The  possibilities  of  a covert paramilitary commando team being
responsible for the attack raised more than a few eyebrows at the
Maricopa   County   Sheriff's   Department,   until   they  began
investigating a lead provided by a  sympathetic  FBI  agent  that
several  hikers  had  seen a small group of parachuters drop into
the  desert  that  night.   They  also  discovered  the following
A VFR target  squawking  1200  that  left  Tri-City  airfield  in
Albuquerque  on a southwest course, climbed to 10,500 feet, then,
when it was exactly due east  of the Amtrak site, turned due west
and flew a course line that took it one mile south of  the  site.
But just before arriving over the site, it dropped to 8,500 feet.
After  crossing  the  target  zone,  it turned on a southwesterly
course towards California  at  8,500 feet.  Albuquerque contacted
the Los Angeles Center which tracked the aircraft to a landing at
Montgomery  Field  in  San Diego.  It crossed the valley south of
the bridge at 1940 hours (7:40 p.m.)
Since  the  winds  that night were at 8 knots out of the south, a
drop one mile  from  the  target  site  would compensate for wind
drift.  Moreover, such a flight is not required to file a  flight
plan listing  its  passengers,  and  an  aircraft  flying  out of
Albuquerque,  squawking  on  transponder  1200,   wouldn't   look
particularly suspicious.
When they checked with the  refueler  at  Montgomery  Field,  the
records  indicated  that  the "N" number checked to a Beachcraft,
registered  to   Raytheon.    Raytheon   owns   E-systems.   Like
Evergreen, E-Systems, based in Greenville,  Texas,  is  a  covert
government  contractor,  reportedly involved in drug-running, and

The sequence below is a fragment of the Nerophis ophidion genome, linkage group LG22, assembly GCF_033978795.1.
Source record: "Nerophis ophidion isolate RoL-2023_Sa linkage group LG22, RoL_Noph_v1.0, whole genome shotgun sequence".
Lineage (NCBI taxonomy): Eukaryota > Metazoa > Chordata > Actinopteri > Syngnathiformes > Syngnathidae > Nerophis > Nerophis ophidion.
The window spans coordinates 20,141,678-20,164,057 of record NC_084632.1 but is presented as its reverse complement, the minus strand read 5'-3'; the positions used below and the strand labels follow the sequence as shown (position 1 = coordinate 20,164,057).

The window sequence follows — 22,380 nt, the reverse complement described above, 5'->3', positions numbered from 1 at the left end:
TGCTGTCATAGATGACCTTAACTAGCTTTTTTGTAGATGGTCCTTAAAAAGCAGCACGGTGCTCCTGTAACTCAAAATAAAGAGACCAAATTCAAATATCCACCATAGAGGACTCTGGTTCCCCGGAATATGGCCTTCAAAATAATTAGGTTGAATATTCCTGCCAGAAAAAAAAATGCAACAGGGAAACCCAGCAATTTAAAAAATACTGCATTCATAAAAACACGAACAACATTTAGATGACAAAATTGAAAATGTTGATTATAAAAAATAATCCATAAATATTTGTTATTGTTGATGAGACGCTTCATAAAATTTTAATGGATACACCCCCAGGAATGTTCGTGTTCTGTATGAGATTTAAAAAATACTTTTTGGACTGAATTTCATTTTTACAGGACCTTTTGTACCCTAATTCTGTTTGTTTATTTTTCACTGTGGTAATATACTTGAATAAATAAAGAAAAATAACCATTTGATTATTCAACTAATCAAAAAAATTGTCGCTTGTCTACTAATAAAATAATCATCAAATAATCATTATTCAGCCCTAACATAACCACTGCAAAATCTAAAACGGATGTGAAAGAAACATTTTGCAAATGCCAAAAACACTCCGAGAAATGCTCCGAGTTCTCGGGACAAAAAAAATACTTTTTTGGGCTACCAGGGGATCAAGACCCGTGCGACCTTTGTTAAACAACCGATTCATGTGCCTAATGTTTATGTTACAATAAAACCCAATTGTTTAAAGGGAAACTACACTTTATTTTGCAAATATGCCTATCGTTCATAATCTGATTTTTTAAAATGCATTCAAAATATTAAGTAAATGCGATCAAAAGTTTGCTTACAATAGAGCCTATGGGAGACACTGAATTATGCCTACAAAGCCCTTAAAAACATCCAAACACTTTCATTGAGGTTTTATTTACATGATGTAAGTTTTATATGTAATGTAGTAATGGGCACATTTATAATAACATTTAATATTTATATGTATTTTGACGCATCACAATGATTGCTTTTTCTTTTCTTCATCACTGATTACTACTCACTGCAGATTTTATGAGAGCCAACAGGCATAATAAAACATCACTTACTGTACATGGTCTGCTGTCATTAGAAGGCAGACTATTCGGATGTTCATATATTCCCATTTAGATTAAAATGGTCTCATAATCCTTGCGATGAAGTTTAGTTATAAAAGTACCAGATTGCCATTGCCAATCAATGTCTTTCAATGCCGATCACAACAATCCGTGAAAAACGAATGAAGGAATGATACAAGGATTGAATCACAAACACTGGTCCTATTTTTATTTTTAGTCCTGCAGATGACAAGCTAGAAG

reputed to have "wet-teams"  (assassination teams).  The director
of E-Systems was former NSA  Director  and  CIA  Deputy  Director
Bobby Ray Inman.
While  it  is  possible  a  jump  was  made  from the twin-engine
Beechcraft, a plane  commonly  used  for  such purposes, it still
left the problem of the team's extraction.  With the radar  track
information,  the  Maricopa Sheriff then went to the Air Force at
Yuma, who monitor  the  Aerostat  radar  drug  balloons.  The DEA
balloons have "look-down"  capability  for  detecting  low-flying
aircraft.   The  Master  Sergeant  at Yuma agreed to help out.  A
short time later he called back.
"Sorry," he said. "We can't help you out."
"What? Why?" asked Jack.
"The plug's been pulled."
"What does that mean?"
The sergeant sounded  very  uncomfortable  when  he replied.  "We
really wanted to check this  out,  but  all  I  can  say  is  the
balloons were down that night."
"Why?" asked Jack.
"All of them?" asked Jack, incredulously.
"Yes, sir." The sergeant sounded very nervous.
"All  I  can  tell  you  is  that  they  were  ordered  down  for